I noticed one unusual aspect of the book: Crouch either didn't have his computer on all the time or had a rather weak engine, because he occasionally gives lines in notes as equal although the computer immediately find either a winning or very strong continuation. One time he says that 'the computer prefers' a certain move, although it's never mentioned by either engine I put on it and in fact there are two much stronger moves the computer latches on to right away. One possibility is that Crouch, who has severe vision problems, might find it more difficult to use engines to the fullest extent. In any case, this apparent faults in computer coverage could also be looked upon as a point of pride, since these days we are all way too dependent upon our engines and a fresh, independent look at positions is sometimes more interesting than colourless detail. Nor did this hurt my enjoyment of the book or undercut his general observations. It's worth mentioning, however, because such lapses might distract the reader from attending to the high-quality commentary (if you're reading the e-book edition, and you're like me, you probably have your engine turned on). That would be a shame.
Crouch is at pains to explain why in some periods Carlsen wins more games but also loses more games. In 2010 and the start of 2011, Crouch lists losses to various opponents rated a hundred points lower than him (notice that in only one of these did he play White):
Jobava (2710) vs. Carlsen (2826), Olympiad 2010
Adams (2728) vs. Carlsen (2826), Olympiad 2010
Sjugirov (2627) vs. Carlsen (2826), Olympiad 2010
McShane (2645) vs. Carlsen (2802), London 2010
Carlsen (2814) vs. Giri (2686), Biel 2011
Vachier Lagrave (2722) vs. Carlsen (2811), Biel 2011
Vallejo Pons (2716) vs. Carlsen (2823), Bilbao Grand Slam 2011
Crouch then focuses on what happens when Carlsen does the opposite and cuts down his losses: in one period from 2011 to 2013, he lost only two games out of 100! This is particularly staggering because it came mainly against supergrandmasters (with a few 2600+ types thrown in). Towards the beginning of this stretch, Carlsen sometimes didn't win enough games to dominate, but at the end, he combined a decent winning percentage with this amazing ability to avoid defeat.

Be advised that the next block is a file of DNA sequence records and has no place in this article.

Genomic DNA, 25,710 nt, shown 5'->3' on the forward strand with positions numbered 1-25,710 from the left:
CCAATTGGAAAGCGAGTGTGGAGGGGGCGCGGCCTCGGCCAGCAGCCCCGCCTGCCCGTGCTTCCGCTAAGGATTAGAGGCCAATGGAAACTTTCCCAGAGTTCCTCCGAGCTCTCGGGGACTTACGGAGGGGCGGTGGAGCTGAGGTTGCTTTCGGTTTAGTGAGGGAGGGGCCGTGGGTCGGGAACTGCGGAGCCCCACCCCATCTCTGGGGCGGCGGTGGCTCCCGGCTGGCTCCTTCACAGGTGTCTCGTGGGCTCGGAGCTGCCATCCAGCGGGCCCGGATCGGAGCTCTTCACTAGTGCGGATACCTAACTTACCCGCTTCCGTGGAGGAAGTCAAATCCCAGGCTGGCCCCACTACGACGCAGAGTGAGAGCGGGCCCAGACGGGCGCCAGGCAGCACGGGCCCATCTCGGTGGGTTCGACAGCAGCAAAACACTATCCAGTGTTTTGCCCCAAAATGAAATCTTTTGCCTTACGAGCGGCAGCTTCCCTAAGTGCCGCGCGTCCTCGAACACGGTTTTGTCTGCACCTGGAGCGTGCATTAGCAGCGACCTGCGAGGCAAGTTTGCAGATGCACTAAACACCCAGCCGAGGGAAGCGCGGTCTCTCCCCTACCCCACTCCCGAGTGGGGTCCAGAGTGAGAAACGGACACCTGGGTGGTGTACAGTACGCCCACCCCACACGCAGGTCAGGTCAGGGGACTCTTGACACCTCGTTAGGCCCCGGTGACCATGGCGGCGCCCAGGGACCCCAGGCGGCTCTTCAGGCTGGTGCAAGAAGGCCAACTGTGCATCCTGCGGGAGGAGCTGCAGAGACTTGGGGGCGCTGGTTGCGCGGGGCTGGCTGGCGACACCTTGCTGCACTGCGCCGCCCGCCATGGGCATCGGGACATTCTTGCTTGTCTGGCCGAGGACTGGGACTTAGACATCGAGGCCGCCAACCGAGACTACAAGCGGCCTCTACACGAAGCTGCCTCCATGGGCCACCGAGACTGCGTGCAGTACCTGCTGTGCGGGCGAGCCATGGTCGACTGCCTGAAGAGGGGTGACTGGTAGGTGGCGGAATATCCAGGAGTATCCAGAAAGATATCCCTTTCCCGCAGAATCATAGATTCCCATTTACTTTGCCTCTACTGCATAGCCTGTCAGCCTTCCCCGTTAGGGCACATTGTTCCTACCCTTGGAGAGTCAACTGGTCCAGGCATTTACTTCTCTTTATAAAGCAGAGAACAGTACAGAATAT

The bulk of the book consists in annotations for all the games of London 2012 and Wijk aan Zee 2013. That's 29 thoroughly annotated games. Like Kotronias in the Quality Chess book, but even more so, Crouch's notes are more verbal than analytical. This makes for easy and pleasurable reading. The main difference is that Crouch concentrates upon instructing the reader about various types of positions and what they require. This includes broader explanations as well as tips and advice. I found the notes consistently interesting and seldom over-analytical.
In a four-page final chapter, Crouch reflects upon events after Wijk aan Zee 2013, mainly the FIDE Candidates (see above), and his prospects versus Anand. Crouch correctly predicts Carlsen's victory and looks forward to the inclusion of younger players in future Candidates. The absence of Caruana and Nakamura in the recent cycle doubtless disappointed him.
Of course, Magnus Force doesn't have the dramatic pull of Carlsen's Assault on the Throne. After all, Carlsen won both tournaments with some margin, and the world championship wasn't at stake. This is more of an intellectual and educational book, not concerned with conveying the atmosphere of a tournament. Rather, Crouch explains what are the important factors in positions and what goes into making decisions. He does so clearly and effectively, and I can happily recommend this book to all developing players as well as experienced ones.